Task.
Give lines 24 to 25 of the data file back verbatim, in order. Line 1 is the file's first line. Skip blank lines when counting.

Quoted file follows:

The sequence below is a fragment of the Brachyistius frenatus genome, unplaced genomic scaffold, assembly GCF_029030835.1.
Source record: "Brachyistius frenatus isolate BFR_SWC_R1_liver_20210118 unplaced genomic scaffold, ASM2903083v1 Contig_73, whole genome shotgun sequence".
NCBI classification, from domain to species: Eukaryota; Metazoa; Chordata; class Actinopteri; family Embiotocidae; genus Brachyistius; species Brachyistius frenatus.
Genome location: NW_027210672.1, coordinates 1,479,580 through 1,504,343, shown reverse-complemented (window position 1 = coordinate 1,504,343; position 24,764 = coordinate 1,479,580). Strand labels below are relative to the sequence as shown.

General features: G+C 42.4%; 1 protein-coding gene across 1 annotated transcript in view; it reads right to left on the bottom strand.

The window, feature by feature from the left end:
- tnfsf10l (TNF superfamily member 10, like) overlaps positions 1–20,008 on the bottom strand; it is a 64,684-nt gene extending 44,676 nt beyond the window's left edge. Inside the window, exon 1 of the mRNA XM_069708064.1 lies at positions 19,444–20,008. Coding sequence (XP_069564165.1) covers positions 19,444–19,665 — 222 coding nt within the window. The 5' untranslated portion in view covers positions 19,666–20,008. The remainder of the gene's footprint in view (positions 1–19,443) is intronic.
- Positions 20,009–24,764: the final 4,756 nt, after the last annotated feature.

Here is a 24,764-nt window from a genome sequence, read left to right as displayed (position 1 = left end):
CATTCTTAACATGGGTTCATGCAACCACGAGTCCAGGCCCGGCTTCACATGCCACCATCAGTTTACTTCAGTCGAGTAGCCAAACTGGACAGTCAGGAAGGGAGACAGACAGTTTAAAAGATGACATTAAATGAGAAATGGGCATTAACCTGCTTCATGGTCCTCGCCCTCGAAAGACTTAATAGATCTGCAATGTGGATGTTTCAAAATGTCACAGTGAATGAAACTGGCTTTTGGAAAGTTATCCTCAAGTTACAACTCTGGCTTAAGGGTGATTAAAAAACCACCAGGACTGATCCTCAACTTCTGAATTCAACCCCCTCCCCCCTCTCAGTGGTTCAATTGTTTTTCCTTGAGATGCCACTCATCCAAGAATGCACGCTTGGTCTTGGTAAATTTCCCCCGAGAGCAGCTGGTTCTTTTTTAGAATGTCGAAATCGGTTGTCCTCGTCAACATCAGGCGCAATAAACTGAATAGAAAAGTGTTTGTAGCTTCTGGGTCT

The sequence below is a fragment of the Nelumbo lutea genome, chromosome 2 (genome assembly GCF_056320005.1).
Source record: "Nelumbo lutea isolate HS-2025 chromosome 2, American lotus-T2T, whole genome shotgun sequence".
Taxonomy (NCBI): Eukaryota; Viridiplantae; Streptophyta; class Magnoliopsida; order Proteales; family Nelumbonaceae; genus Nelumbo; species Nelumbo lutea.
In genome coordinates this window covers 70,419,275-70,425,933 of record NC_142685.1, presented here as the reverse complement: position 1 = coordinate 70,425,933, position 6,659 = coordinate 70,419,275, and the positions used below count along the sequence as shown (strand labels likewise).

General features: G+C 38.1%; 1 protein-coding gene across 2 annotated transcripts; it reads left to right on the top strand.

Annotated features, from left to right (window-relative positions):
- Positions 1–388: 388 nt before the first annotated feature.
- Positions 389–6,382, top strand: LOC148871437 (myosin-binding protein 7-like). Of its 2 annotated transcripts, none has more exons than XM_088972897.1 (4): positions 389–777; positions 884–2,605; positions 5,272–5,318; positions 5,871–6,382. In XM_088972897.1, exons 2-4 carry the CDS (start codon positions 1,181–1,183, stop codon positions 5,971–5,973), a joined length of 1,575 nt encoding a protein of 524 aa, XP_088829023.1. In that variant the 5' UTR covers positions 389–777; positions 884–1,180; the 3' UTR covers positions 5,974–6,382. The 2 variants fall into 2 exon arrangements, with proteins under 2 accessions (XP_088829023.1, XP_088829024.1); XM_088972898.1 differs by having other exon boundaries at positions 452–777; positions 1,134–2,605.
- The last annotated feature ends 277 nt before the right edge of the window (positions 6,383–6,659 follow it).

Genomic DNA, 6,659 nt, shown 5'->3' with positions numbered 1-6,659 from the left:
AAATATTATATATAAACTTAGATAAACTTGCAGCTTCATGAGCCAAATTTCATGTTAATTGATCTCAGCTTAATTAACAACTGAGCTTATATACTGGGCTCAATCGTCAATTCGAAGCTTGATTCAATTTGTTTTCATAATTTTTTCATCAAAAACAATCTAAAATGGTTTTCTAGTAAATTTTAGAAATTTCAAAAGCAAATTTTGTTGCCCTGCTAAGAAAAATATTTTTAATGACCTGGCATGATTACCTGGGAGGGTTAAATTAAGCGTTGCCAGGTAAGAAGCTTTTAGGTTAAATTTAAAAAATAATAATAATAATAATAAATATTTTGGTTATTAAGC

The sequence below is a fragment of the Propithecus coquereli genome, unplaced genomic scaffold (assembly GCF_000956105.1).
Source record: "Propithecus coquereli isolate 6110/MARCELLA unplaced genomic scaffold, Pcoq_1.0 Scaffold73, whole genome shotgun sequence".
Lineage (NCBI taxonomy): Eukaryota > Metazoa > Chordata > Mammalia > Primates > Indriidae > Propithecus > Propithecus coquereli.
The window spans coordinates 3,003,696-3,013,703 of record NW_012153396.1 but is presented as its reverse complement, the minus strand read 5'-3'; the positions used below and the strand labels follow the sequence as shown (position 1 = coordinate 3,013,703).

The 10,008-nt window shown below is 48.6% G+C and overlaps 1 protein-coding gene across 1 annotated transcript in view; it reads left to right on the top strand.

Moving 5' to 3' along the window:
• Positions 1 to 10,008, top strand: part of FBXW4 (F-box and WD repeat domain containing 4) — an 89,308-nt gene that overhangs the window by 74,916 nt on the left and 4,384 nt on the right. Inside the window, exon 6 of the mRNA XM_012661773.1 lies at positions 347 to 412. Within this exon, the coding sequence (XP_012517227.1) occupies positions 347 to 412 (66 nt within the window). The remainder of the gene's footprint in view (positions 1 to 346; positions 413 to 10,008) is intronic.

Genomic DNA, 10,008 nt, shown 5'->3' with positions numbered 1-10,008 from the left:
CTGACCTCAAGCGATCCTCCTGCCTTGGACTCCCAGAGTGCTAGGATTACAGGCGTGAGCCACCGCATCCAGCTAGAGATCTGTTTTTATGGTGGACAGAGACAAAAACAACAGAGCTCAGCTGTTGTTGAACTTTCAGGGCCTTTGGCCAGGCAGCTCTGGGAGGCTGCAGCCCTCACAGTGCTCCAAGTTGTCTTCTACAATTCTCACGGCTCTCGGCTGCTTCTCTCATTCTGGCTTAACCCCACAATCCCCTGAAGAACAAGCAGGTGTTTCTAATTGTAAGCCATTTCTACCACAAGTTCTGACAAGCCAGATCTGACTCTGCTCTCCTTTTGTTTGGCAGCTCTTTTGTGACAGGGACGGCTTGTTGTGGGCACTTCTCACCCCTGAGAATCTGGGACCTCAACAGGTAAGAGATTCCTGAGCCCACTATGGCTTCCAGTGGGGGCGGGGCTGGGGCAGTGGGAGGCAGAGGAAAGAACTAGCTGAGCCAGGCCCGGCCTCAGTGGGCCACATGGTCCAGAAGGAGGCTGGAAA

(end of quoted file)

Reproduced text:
Lineage (NCBI taxonomy): Eukaryota > Metazoa > Chordata > Mammalia > Primates > Indriidae > Propithecus > Propithecus coquereli.
The window spans coordinates 3,003,696-3,013,703 of record NW_012153396.1 but is presented as its reverse complement, the minus strand read 5'-3'; the positions used below and the strand labels follow the sequence as shown (position 1 = coordinate 3,013,703).